Writing Villain Characters In Historical Novels, by Gary Worthington
Some of my favorite characters are ones most of us would think are bad people. Each of us is a mixture of virtues and faults but the so-called villains usually have flaws that outweigh the good points.
Often no motivation is given in fiction for why bad people behave the way they do. Frequently there’s an implicit assumption that they’re just born that way. Although that may be true for many evildoers or bullies, it certainly isn’t true in all cases. With exceptions I’ll discuss later, I personally feel it usually makes for a more satisfying story if the reader understands, at least a little, just why the villain is such an unsavory character.
As with an honorable main character, it can help to use a checklist such as the one I outlined in the previous post for inspiration in developing the motivations of your villain and making him or her more multidimensional.
In my own historical novels set in India, readers usually intensely dislike Dev Batra, who plays key roles in my tale of a search for a maharaja’s hidden treasure during Indira Gandhi’s “Emergency” in 1970s India. Batra and his two violent and somewhat creepy henchmen do dirty work for prominent politicians. He loves both the power he wields and the wealth it has brought him.
As in so many countries, corruption and influence peddling are widespread among the governmental leadership in India. I envisioned Dev Batra as symbolic of this serious and pervasive problem. Batra’s appearances in the story add conflict and frustration for the hero Vijay Singh, who is often exasperated by Batra’s interference. And Batra’s unwanted lusty attentions dismay the lovely princess Kaushalya, who urgently needs his help to get her unjustly imprisoned father out of jail.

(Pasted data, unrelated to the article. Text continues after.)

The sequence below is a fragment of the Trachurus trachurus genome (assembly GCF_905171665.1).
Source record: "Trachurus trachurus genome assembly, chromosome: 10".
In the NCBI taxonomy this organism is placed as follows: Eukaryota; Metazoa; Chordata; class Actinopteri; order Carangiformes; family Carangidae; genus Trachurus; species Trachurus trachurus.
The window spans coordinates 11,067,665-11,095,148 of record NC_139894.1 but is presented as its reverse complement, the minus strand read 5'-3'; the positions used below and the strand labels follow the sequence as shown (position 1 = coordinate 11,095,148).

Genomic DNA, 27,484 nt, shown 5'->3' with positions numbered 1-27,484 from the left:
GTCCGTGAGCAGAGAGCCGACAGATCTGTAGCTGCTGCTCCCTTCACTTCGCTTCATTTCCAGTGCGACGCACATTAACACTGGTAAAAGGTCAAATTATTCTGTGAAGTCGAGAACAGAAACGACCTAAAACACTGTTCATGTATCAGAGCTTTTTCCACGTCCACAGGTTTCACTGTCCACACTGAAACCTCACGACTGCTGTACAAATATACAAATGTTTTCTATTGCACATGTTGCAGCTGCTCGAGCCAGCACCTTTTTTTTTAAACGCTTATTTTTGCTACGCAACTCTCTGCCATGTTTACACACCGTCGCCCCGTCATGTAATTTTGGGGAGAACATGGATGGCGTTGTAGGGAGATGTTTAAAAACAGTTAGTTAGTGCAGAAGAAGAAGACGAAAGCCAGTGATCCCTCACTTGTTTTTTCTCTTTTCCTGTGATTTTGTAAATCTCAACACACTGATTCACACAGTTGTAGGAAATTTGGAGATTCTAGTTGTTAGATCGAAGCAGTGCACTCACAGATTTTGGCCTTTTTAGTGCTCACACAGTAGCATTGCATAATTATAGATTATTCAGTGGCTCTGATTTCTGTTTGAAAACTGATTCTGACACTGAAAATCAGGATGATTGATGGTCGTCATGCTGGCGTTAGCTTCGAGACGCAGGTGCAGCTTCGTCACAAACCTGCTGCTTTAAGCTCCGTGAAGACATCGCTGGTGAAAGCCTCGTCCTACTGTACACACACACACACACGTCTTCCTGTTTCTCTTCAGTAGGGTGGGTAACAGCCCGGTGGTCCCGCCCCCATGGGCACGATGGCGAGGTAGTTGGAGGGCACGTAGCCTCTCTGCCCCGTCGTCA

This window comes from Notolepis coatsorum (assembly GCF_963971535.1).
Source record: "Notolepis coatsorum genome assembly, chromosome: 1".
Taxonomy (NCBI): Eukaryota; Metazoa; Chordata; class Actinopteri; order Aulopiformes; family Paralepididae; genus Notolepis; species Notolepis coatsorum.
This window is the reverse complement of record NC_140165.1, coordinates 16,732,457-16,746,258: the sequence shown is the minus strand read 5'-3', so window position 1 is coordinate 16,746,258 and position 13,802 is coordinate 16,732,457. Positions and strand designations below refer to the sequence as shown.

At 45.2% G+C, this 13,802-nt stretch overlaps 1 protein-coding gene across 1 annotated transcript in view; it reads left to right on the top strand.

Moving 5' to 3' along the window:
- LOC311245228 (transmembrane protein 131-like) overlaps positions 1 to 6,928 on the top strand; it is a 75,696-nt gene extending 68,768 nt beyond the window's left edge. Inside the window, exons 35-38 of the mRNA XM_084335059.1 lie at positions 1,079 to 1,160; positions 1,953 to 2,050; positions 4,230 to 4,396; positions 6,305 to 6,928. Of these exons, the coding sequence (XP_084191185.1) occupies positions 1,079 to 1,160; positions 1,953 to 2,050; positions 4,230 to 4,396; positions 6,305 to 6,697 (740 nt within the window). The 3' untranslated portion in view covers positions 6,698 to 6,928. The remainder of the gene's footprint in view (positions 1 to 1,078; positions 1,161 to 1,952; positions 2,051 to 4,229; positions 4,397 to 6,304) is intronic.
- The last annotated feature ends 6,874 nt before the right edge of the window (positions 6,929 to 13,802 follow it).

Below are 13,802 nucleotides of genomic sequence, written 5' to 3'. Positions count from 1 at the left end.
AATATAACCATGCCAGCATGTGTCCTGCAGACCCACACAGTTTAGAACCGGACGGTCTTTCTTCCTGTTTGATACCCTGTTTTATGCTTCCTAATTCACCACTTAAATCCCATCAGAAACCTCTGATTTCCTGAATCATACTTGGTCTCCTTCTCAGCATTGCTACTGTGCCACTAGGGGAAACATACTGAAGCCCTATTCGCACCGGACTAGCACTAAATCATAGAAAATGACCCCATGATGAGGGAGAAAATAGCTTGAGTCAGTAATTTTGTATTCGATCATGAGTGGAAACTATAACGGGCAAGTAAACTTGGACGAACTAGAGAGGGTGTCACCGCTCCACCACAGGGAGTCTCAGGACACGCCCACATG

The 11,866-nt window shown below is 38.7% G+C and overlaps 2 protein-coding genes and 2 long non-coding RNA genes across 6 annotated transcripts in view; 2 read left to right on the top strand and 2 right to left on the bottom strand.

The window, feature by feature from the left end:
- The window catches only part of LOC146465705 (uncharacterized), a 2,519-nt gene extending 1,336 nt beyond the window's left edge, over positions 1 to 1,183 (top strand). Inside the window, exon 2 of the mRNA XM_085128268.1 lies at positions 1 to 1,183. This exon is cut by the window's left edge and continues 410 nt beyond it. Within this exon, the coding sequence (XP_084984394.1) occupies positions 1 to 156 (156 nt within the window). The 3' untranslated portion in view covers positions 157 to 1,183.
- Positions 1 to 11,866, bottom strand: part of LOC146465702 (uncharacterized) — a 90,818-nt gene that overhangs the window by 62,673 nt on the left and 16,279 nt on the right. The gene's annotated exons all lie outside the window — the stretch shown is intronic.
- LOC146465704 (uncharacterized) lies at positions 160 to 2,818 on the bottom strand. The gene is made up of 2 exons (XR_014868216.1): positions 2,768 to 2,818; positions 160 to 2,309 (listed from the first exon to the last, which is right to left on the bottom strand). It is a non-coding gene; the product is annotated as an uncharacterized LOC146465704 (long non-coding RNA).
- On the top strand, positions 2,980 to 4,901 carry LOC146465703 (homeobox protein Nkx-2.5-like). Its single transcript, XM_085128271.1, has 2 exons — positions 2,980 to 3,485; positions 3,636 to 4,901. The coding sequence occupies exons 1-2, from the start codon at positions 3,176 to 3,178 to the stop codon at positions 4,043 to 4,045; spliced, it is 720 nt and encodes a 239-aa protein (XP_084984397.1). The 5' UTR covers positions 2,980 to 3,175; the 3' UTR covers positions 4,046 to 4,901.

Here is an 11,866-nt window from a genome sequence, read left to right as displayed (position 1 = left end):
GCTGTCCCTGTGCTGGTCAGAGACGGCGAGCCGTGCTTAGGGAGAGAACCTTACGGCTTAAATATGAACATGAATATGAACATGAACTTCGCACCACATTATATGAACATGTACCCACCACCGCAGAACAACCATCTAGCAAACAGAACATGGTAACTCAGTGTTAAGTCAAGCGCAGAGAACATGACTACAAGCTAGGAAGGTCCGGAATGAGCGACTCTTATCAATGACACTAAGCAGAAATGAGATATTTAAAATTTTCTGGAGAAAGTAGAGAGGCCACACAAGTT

Batra’s main motivation isn’t revealed until near the end of the second of my two India novels, when he says to the princess Kaushalya, “I will tell you what evil is. It was in ’47 [during the horrific widespread violence at the partition of India and Pakistan] when our neighbors, people we’d known all our lives… came and killed my father and raped my sister. Because we weren’t the same religion, and because they wanted to steal our farm and decided they could get away with driving us off.” Batra goes on to say that he’s worked so hard to acquire a farm to replace the one stolen from his family.
While I’m sure most readers still would not feel that Batra is justified in acting the way he does, at least they can now understand him to some degree. And Batra isn’t a hundred percent bad. He can be loyal to those who have helped him. Many months after the protagonist Vijay Singh saves Batra’s life, Batra – despite some reluctance – honors Vijay’s plea to help one of Vijay’s employees whose home is about to be demolished in an ill-conceived urban redevelopment scheme.
A favorite character of mine in another of my tales has some distasteful major traits, but many readers find him intriguing. Madho Singh is a fat Rajput (warrior caste) prince from Mangarh who loves to eat constantly. He is also greedy for wealth and will go to almost any length to seize it, whether by looting a city or betraying an ally. The novella featuring him in India Fortunes is set in the 1660s and portrays his interactions over a number of years with the famous Hindu warrior hero Shivaji.